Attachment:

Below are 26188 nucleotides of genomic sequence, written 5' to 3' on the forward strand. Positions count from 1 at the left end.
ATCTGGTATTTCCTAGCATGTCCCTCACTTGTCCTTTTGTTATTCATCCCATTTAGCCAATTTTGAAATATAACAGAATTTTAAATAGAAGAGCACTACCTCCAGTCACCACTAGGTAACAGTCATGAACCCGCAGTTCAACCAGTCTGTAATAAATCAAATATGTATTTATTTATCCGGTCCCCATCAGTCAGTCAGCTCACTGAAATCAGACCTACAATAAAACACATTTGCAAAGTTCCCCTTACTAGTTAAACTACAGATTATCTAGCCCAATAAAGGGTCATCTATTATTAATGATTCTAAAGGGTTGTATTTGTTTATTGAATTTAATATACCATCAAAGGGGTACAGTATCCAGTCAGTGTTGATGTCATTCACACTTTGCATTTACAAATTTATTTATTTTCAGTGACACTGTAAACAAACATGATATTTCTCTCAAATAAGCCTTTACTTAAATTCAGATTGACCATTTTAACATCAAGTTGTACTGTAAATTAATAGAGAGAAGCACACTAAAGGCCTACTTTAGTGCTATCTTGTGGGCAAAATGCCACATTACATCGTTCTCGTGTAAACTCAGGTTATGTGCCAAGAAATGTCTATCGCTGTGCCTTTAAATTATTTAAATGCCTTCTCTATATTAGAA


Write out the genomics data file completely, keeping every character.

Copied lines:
Below are 26188 nucleotides of genomic sequence, written 5' to 3' on the forward strand. Positions count from 1 at the left end.
ATCTGGTATTTCCTAGCATGTCCCTCACTTGTCCTTTTGTTATTCATCCCATTTAGCCAATTTTGAAATATAACAGAATTTTAAATAGAAGAGCACTACCTCCAGTCACCACTAGGTAACAGTCATGAACCCGCAGTTCAACCAGTCTGTAATAAATCAAATATGTATTTATTTATCCGGTCCCCATCAGTCAGTCAGCTCACTGAAATCAGACCTACAATAAAACACATTTGCAAAGTTCCCCTTACTAGTTAAACTACAGATTATCTAGCCCAATAAAGGGTCATCTATTATTAATGATTCTAAAGGGTTGTATTTGTTTATTGAATTTAATATACCATCAAAGGGGTACAGTATCCAGTCAGTGTTGATGTCATTCACACTTTGCATTTACAAATTTATTTATTTTCAGTGACACTGTAAACAAACATGATATTTCTCTCAAATAAGCCTTTACTTAAATTCAGATTGACCATTTTAACATCAAGTTGTACTGTAAATTAATAGAGAGAAGCACACTAAAGGCCTACTTTAGTGCTATCTTGTGGGCAAAATGCCACATTACATCGTTCTCGTGTAAACTCAGGTTATGTGCCAAGAAATGTCTATCGCTGTGCCTTTAAATTATTTAAATGCCTTCTCTATATTAGAA